With less than 20% of plastic being recycled globally, it’s no surprise that 18 billion pounds of plastic waste ends up in the ocean each year. These shocking statistics have encouraged many multinational corporations to become increasingly focused on green initiatives. In other words, the problem is now looking for the solution.
McDonald’s aims to replace plastic foam cups with recycled ones by the end of 2018, and Starbucks has already started implementing alternatives to plastic straws. The newest corporate power to jump on the bandwagon is Adidas. The German sportswear company has pledged to phase out the use of virgin plastic by 2024. As the largest sportswear manufacturer in Europe and the second largest globally, superseded only by Nike, this is a considerable step in the right direction. As well as making a significant international impact on plastic pollution, hopefully Adidas will also prompt smaller corporations to become greener.
So what does this promise entail for Adidas in terms of manufacturing? First, polyester—a popular textile in the sportswear industry—will no longer be produced from scratch. In simple terms, polyester is plastic that has been melted, stretched and spun in a process that mimics a spider making a web. Adidas is on a mission to create polyester by repurposing previously used plastics, such as bottles or pre-existing polyester-based clothes. Polyester is largely non-degradable, so repurposing it is one way to keep it from entering landfills. This is no new concept; in fact, the outdoor-clothing company Patagonia has created fleece jackets from polyester using 86 million plastic bottles. And one company we all know and love now offers a wide variety of high-quality microfiber products created from recycled plastic materials. Adidas has announced that their 2019 spring and summer line will contain 41% recycled polyester; by 2024 this percentage should rise to 100.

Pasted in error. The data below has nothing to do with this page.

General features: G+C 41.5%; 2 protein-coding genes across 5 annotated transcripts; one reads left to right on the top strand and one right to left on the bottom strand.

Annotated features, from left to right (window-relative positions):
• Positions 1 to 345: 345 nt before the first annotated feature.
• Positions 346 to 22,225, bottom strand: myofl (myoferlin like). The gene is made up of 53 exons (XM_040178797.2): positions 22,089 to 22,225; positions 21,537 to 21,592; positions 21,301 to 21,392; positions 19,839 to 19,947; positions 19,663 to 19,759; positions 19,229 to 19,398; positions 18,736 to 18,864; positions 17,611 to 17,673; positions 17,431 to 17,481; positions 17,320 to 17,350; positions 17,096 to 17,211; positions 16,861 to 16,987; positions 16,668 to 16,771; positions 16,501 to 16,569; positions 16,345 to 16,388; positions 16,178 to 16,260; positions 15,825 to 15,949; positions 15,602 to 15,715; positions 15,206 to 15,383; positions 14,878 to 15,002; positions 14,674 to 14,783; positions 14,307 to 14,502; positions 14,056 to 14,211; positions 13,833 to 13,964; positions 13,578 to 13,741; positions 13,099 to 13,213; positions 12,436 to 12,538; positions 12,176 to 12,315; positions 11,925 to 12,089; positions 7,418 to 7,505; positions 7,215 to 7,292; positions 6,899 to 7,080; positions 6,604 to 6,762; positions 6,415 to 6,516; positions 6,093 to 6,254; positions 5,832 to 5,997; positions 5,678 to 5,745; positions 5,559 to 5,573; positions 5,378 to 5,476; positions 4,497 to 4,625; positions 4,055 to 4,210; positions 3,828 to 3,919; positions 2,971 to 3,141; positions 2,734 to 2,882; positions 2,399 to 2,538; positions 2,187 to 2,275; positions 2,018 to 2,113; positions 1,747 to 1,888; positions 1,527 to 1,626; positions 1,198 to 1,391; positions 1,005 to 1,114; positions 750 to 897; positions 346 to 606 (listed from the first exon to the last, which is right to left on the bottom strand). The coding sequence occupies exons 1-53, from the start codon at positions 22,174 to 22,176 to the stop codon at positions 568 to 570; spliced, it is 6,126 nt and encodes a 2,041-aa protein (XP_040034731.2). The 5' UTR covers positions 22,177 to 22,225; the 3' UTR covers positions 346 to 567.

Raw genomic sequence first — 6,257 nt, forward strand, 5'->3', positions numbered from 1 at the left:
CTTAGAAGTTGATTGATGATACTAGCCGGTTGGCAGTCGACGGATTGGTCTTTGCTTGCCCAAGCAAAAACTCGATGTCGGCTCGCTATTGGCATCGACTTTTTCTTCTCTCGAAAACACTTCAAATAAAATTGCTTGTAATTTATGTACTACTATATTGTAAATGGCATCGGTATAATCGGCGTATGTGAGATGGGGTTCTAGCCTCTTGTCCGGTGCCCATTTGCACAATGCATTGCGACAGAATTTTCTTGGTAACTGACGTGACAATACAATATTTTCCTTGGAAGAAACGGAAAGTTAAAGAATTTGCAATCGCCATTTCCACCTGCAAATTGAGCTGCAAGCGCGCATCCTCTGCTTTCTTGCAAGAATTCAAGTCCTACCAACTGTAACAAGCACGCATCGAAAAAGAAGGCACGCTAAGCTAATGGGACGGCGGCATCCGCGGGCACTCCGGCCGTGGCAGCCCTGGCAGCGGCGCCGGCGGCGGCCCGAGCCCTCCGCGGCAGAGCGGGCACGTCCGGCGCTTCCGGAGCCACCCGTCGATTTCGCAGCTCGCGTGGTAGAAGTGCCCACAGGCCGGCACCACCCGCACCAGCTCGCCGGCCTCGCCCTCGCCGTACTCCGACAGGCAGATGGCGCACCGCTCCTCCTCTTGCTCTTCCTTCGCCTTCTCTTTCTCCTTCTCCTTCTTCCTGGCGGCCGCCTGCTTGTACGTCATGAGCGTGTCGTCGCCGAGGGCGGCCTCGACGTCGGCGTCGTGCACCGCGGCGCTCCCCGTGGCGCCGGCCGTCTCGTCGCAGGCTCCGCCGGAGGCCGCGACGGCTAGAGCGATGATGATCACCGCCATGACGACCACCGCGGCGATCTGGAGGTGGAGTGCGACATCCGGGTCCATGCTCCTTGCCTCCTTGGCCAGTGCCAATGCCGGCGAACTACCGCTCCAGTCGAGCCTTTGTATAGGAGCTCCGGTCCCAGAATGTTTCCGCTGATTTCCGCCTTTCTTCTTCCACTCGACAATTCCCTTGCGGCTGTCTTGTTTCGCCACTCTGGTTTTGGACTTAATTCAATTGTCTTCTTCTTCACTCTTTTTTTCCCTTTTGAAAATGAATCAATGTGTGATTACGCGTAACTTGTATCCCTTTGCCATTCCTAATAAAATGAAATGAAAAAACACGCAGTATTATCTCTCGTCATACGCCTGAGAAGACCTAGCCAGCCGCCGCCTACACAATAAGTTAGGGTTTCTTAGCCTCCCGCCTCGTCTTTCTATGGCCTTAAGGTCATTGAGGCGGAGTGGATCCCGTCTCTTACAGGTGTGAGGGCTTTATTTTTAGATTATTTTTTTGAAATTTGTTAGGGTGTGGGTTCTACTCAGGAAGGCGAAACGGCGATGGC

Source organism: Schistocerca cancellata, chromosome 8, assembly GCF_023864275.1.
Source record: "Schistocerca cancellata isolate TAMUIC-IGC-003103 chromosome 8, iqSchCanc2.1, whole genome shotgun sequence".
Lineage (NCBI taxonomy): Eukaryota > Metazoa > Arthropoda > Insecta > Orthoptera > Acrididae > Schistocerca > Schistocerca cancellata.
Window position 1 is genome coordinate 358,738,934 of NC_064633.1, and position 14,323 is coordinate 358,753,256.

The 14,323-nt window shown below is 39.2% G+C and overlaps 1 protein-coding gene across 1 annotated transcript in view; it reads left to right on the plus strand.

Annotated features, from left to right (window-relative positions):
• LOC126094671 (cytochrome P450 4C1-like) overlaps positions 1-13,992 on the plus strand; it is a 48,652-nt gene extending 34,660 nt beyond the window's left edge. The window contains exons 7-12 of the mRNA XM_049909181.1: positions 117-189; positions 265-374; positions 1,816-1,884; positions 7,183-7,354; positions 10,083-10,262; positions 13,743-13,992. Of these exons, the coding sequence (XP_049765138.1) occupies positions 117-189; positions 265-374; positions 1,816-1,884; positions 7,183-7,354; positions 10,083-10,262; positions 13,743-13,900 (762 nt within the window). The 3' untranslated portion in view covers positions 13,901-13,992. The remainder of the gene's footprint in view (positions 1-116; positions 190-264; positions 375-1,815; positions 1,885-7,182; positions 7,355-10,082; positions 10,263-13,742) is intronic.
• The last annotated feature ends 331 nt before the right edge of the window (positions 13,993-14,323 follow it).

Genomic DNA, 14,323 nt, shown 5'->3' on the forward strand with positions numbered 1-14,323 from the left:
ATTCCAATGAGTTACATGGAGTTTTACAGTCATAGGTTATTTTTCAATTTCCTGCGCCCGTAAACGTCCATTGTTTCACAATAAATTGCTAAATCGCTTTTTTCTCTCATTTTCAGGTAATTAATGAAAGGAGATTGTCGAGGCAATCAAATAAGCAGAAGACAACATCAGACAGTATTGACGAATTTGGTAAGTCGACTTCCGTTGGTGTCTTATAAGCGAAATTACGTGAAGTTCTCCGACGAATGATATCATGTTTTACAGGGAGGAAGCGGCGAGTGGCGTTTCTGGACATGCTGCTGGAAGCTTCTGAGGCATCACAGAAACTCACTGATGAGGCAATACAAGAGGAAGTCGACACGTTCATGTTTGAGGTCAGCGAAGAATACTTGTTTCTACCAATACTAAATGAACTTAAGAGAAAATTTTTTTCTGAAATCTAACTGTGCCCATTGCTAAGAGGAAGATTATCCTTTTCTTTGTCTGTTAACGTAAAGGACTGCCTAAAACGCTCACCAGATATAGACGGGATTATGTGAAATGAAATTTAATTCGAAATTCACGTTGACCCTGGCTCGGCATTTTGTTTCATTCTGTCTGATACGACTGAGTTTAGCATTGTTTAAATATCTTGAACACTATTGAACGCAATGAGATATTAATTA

The company’s green approach doesn’t end in the factory, as Adidas has also started eliminating virgin plastics from its offices, retail outlets and distribution centers. This switch will save an estimated 40 tons of plastic per year. It also intends to increase its sale of “Parley” shoes by fivefold. These shoes, one million of which were sold in 2017, are made from ocean-bound plastic. Fashionably eco-conscious, they also boast an over 90% recommendation rate by consumers and support the growing demand for eco-friendly goods.
Adidas is one of many powerful companies working toward a sustainable future, but it only takes one person to make a difference. Small changes such as carrying a reusable shopping bag can help cut down on single-use plastic carriers. Cooking meals at home rather than ordering takeout helps minimize plastic containers and also saves money. Simply saying no to plastic straws is a small action that can have global effects.